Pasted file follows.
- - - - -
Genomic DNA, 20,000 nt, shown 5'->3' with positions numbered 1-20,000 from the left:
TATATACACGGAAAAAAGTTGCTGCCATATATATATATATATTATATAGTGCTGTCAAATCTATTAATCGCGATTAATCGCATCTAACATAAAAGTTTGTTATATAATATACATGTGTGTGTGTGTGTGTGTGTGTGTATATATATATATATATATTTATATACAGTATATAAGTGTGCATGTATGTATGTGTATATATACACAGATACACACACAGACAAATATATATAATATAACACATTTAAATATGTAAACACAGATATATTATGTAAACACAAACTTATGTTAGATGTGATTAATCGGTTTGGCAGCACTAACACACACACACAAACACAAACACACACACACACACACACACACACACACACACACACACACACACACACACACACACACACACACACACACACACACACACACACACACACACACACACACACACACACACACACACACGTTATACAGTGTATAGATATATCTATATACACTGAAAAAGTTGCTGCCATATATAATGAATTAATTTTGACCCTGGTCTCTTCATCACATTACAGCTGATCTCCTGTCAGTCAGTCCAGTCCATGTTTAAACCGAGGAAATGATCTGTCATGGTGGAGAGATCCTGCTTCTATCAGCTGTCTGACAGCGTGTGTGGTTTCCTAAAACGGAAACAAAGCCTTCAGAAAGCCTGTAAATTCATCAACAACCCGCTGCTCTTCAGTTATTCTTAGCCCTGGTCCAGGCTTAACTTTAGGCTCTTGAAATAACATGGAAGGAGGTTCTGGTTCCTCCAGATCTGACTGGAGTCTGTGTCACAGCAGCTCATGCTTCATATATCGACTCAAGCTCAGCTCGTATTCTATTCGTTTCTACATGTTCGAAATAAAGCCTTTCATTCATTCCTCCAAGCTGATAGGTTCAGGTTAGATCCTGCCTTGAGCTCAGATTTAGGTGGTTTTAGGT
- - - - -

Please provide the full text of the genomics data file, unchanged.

Genomic DNA, 20,000 nt, shown 5'->3' with positions numbered 1-20,000 from the left:
TATATACACGGAAAAAAGTTGCTGCCATATATATATATATATTATATAGTGCTGTCAAATCTATTAATCGCGATTAATCGCATCTAACATAAAAGTTTGTTATATAATATACATGTGTGTGTGTGTGTGTGTGTGTGTATATATATATATATATATTTATATACAGTATATAAGTGTGCATGTATGTATGTGTATATATACACAGATACACACACAGACAAATATATATAATATAACACATTTAAATATGTAAACACAGATATATTATGTAAACACAAACTTATGTTAGATGTGATTAATCGGTTTGGCAGCACTAACACACACACACAAACACAAACACACACACACACACACACACACACACACACACACACACACACACACACACACACACACACACACACACACACACACACACACACACACACACACACACACACACACACACACACACACGTTATACAGTGTATAGATATATCTATATACACTGAAAAAGTTGCTGCCATATATAATGAATTAATTTTGACCCTGGTCTCTTCATCACATTACAGCTGATCTCCTGTCAGTCAGTCCAGTCCATGTTTAAACCGAGGAAATGATCTGTCATGGTGGAGAGATCCTGCTTCTATCAGCTGTCTGACAGCGTGTGTGGTTTCCTAAAACGGAAACAAAGCCTTCAGAAAGCCTGTAAATTCATCAACAACCCGCTGCTCTTCAGTTATTCTTAGCCCTGGTCCAGGCTTAACTTTAGGCTCTTGAAATAACATGGAAGGAGGTTCTGGTTCCTCCAGATCTGACTGGAGTCTGTGTCACAGCAGCTCATGCTTCATATATCGACTCAAGCTCAGCTCGTATTCTATTCGTTTCTACATGTTCGAAATAAAGCCTTTCATTCATTCCTCCAAGCTGATAGGTTCAGGTTAGATCCTGCCTTGAGCTCAGATTTAGGTGGTTTTAGGT